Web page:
I have never written an article about a single nutrient however this one needs to be brought to public notice, because it’s truly a game changer. It’s called Vitamin K2. Human body needs a variety of nutrients (vitamins, minerals, fatty acids) to function suitably. Health issues creep up when you are deficient in a specific nutrient; nonetheless, our body is pretty resilient that hardly ever shows any outright “symptoms” of a particular nutrient deficiency. But deficiency of any nutrient does show up one day — in the form of symptoms like not feeling as good as you used to, changes in skin quality, low energy, hormonal imbalances, joint pain, digestive issues, so on and so forth.


Vitamin K2 remained obscure till 1997 when researchers figured out the key role it plays in the human body (imagine all the other things we don’t know). Vitamin KI which is present in leafy greens such as kale and spinach and plays a role in blood clotting, is a familiar name, but no one has heard of Vitamin K2. Vitamin K2 in fact plays a crucial role in directing calcium where it belongs and away from where it doesn’t belong. It accomplishes that by way of interaction with some other nutrients, like Vitamin A and Vitamin D.

Why is K2 so crucial?

Vitamin K2 is involved in many functions in the human body but is particularly crucial for females. Dr. Kate Rhéaume-Bleue, author of Vitamin K2 and the Calcium Paradox, says: “For the prevention of everything from wrinkles to cancer, Vitamin K2 is the missing nutrient for women’s health. Most women don’t need a calcium supplement, but Vitamin K2 will channel dietary calcium to the right places. And everyone is taking Vitamin D, but without K2 we’re not getting all the benefits of Vitamin D, and even risking harm from it.”

Bone Health- Most of us usually associate calcium with bone health however in actual fact calcium (specially supplemental calcium) plays a very petty role in ensuring appropriate bone density and Vitamin K2 plays a very robust role. Vitamin K2 accomplishes this through its relationship with two other vital nutrients, Vitamin A (Retinol not Beta-Carotene) and Vitamin D.

Dental Health – Dr. Weston A. Price is the man to look at if you want to understand the importance of Vitamin K2 for ensuring proper dental health. According to his research dental decay, tooth sensitivity and other issues can be tackled naturally, just by ensuring adequate K2 in the diet. He observed remarkable dental health in primitive tribes across the world. They had straight, cavity free teeth and rarely brushed. Their diet consisted plenty of K2 and other fat soluble nutrients (A and D).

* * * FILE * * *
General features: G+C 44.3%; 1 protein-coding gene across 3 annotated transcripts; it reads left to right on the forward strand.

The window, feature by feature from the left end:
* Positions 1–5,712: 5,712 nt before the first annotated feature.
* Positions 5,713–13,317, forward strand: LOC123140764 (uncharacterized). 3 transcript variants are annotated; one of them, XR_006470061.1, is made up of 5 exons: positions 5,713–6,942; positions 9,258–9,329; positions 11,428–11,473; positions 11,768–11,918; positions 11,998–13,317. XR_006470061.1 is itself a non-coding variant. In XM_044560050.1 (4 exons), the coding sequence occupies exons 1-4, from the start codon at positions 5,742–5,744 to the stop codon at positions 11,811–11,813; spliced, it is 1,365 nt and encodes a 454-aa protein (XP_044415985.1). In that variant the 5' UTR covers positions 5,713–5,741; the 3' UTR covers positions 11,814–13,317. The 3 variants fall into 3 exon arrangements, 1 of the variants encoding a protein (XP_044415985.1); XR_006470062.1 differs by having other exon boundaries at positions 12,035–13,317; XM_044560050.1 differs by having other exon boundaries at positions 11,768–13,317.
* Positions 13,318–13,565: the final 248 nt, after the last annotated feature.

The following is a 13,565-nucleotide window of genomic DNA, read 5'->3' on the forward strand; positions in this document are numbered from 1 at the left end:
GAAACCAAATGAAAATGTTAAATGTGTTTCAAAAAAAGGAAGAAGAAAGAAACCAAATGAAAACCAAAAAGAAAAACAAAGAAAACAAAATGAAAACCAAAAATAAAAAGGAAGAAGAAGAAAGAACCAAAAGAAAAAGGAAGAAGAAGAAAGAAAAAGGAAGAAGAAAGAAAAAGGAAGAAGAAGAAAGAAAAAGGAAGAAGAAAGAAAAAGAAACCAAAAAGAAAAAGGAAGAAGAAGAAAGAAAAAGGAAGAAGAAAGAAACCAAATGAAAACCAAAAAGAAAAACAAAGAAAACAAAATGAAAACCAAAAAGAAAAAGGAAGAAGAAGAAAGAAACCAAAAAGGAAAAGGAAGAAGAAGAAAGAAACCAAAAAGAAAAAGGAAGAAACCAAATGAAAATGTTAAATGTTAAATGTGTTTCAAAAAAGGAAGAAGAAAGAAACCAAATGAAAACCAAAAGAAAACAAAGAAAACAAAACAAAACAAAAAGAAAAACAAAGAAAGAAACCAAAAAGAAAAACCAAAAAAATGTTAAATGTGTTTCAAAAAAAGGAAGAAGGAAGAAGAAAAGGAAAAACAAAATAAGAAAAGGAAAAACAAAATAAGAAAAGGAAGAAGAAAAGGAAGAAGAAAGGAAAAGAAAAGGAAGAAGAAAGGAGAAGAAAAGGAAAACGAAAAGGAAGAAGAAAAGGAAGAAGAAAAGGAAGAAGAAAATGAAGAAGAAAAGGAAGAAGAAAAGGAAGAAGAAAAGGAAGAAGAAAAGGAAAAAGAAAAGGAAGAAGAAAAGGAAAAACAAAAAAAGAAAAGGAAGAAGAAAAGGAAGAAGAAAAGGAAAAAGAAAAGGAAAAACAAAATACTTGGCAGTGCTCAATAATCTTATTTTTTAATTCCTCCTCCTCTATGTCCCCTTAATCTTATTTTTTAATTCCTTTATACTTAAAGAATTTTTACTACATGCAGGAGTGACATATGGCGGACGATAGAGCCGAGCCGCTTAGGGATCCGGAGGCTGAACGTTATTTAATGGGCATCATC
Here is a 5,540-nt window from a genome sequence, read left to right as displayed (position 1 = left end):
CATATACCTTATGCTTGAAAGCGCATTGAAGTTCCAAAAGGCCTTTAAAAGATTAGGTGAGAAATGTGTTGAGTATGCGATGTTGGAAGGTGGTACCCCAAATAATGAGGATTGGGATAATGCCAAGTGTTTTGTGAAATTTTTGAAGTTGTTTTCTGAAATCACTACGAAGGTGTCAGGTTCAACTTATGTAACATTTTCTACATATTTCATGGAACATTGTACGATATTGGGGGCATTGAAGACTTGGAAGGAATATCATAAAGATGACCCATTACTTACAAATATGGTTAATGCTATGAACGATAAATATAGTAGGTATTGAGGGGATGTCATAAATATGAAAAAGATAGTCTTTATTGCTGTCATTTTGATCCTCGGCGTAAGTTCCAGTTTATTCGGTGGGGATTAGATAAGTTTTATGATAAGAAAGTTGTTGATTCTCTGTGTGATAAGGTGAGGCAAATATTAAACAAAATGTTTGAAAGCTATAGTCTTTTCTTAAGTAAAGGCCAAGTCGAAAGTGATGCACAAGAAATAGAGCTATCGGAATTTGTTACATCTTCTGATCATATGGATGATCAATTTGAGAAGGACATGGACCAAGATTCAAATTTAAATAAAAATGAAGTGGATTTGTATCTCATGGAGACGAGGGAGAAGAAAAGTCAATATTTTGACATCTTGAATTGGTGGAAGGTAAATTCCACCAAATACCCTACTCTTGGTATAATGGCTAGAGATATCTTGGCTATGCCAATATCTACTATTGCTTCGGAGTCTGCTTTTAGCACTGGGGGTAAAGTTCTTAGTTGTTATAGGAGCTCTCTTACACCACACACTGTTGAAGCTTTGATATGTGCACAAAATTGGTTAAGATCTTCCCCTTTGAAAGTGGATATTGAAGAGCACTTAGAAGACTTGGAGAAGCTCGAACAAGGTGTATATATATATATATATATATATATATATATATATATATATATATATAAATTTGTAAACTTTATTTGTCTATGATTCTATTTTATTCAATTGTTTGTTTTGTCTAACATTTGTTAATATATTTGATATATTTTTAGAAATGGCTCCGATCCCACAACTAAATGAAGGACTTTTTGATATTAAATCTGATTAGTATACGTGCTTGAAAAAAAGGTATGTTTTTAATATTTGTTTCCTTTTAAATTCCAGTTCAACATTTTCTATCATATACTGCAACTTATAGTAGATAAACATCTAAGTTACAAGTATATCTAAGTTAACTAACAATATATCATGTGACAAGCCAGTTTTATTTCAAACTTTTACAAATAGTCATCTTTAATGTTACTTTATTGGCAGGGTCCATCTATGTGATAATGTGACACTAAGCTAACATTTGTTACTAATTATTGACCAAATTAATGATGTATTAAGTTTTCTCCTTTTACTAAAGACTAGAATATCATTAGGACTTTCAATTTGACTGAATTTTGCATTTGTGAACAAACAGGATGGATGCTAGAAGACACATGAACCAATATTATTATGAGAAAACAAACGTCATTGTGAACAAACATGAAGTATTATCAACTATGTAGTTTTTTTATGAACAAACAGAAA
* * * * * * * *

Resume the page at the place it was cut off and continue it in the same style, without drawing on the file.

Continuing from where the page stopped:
Cardiovascular Health – We were in the past under the impression that clogged arteries were the results of saturated fat. This is not true; there are many layers to cardiovascular disease however the real culprit is lack of Vitamin K2 in the diet. The blockages in your arteries are primarily calcium. Vitamin K2 keeps calcium out of your arteries and in your bones, where it belongs.

Wrinkles – Check out some of the regions of the world that have high vitamin K2 intake & you’ll discover natives there look considerably young for their age (For example, Tokyo – where Natto, the richest food source of Vitamin K2 is consumed regularly). There is also a definite correlation between early signs of aging (wrinkles, loose skin) and low bone density.

Healthy Veins – Varicose veins are strictly a disease of the cardiovascular system and like the related section above, involve calcium being deposited where it doesn’t belong. This can result in veins that have lost their integrity and are more prone to bulging.

Where to get it?

Foods with high Vitamin K2 content are rather obscure and not commonly consumed (see list below). So, I suggest to include Vitamin K2 in your supplement routine.

Foods with high Vitamin K2 content:

  • Natto (fermented soybeans)
  • Goose Liver (and other liver)
  • Dairy products from animals that are eating fast growing spring grass (milk, butter, ghee).
  • Cheeses – Gouda and Brie have the highest concentration but any cheese from a grass-fed animal will have Vitamin K2. Consider having some fruit and cheese as a snack.
  • Egg yolks from a pasture raised chicken also contain K2. Eat 2-3 egg yolks a day.

Why is deficiency so common?

  • This nutrient is present in very low concentrations in many commonly consumed foods.
  • Eating more of processed foods and less of traditional foods (which are notoriously nutrient dense – nose to tail eating, grass-fed dairy, fermented foods, animal fats, etc.).